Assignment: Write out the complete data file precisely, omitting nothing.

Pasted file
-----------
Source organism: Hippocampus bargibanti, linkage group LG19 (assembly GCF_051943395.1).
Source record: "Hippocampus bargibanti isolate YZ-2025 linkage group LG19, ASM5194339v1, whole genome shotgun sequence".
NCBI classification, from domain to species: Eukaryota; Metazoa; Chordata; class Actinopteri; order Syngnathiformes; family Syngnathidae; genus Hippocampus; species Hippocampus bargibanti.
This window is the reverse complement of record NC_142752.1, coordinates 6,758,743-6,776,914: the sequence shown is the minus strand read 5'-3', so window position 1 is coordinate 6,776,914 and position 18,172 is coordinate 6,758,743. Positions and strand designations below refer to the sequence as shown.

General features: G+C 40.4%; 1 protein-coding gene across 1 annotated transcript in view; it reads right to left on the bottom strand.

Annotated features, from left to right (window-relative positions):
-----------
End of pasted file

Source organism: Hippocampus bargibanti, linkage group LG19 (assembly GCF_051943395.1).
Source record: "Hippocampus bargibanti isolate YZ-2025 linkage group LG19, ASM5194339v1, whole genome shotgun sequence".
NCBI classification, from domain to species: Eukaryota; Metazoa; Chordata; class Actinopteri; order Syngnathiformes; family Syngnathidae; genus Hippocampus; species Hippocampus bargibanti.
This window is the reverse complement of record NC_142752.1, coordinates 6,758,743-6,776,914: the sequence shown is the minus strand read 5'-3', so window position 1 is coordinate 6,776,914 and position 18,172 is coordinate 6,758,743. Positions and strand designations below refer to the sequence as shown.

General features: G+C 40.4%; 1 protein-coding gene across 1 annotated transcript in view; it reads right to left on the bottom strand.

Annotated features, from left to right (window-relative positions):